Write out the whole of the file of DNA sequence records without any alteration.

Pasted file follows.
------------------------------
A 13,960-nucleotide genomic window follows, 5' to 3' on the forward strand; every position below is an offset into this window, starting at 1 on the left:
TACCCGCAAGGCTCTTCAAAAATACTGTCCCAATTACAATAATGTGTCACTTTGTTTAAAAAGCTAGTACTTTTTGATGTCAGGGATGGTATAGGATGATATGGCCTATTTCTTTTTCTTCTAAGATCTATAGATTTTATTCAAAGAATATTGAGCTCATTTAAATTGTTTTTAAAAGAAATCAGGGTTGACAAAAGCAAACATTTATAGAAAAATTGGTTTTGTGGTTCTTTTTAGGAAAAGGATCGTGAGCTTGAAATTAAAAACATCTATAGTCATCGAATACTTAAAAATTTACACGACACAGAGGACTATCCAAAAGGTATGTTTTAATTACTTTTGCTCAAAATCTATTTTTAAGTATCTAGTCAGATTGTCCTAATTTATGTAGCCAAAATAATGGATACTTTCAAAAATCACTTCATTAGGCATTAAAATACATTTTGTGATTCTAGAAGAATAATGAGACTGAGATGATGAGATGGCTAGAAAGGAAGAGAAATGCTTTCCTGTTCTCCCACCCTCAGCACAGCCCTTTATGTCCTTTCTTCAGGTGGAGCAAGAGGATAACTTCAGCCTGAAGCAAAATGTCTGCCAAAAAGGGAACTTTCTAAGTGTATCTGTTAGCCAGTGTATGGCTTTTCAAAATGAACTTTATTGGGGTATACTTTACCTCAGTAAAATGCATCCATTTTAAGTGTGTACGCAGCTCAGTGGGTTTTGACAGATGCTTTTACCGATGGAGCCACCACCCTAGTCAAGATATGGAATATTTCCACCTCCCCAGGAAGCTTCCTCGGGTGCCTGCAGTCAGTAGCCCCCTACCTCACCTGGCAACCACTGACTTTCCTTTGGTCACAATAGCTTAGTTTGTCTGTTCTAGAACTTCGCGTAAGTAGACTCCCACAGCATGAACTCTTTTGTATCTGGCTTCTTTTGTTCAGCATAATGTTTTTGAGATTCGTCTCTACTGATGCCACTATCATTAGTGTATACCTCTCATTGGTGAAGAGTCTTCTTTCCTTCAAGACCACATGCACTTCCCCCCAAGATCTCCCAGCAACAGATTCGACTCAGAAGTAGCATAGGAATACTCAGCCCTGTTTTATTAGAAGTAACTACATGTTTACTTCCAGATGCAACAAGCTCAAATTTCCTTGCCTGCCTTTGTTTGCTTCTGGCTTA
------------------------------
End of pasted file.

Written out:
A 13,960-nucleotide genomic window follows, 5' to 3' on the forward strand; every position below is an offset into this window, starting at 1 on the left:
TACCCGCAAGGCTCTTCAAAAATACTGTCCCAATTACAATAATGTGTCACTTTGTTTAAAAAGCTAGTACTTTTTGATGTCAGGGATGGTATAGGATGATATGGCCTATTTCTTTTTCTTCTAAGATCTATAGATTTTATTCAAAGAATATTGAGCTCATTTAAATTGTTTTTAAAAGAAATCAGGGTTGACAAAAGCAAACATTTATAGAAAAATTGGTTTTGTGGTTCTTTTTAGGAAAAGGATCGTGAGCTTGAAATTAAAAACATCTATAGTCATCGAATACTTAAAAATTTACACGACACAGAGGACTATCCAAAAGGTATGTTTTAATTACTTTTGCTCAAAATCTATTTTTAAGTATCTAGTCAGATTGTCCTAATTTATGTAGCCAAAATAATGGATACTTTCAAAAATCACTTCATTAGGCATTAAAATACATTTTGTGATTCTAGAAGAATAATGAGACTGAGATGATGAGATGGCTAGAAAGGAAGAGAAATGCTTTCCTGTTCTCCCACCCTCAGCACAGCCCTTTATGTCCTTTCTTCAGGTGGAGCAAGAGGATAACTTCAGCCTGAAGCAAAATGTCTGCCAAAAAGGGAACTTTCTAAGTGTATCTGTTAGCCAGTGTATGGCTTTTCAAAATGAACTTTATTGGGGTATACTTTACCTCAGTAAAATGCATCCATTTTAAGTGTGTACGCAGCTCAGTGGGTTTTGACAGATGCTTTTACCGATGGAGCCACCACCCTAGTCAAGATATGGAATATTTCCACCTCCCCAGGAAGCTTCCTCGGGTGCCTGCAGTCAGTAGCCCCCTACCTCACCTGGCAACCACTGACTTTCCTTTGGTCACAATAGCTTAGTTTGTCTGTTCTAGAACTTCGCGTAAGTAGACTCCCACAGCATGAACTCTTTTGTATCTGGCTTCTTTTGTTCAGCATAATGTTTTTGAGATTCGTCTCTACTGATGCCACTATCATTAGTGTATACCTCTCATTGGTGAAGAGTCTTCTTTCCTTCAAGACCACATGCACTTCCCCCCAAGATCTCCCAGCAACAGATTCGACTCAGAAGTAGCATAGGAATACTCAGCCCTGTTTTATTAGAAGTAACTACATGTTTACTTCCAGATGCAACAAGCTCAAATTTCCTTGCCTGCCTTTGTTTGCTTCTGGCTTA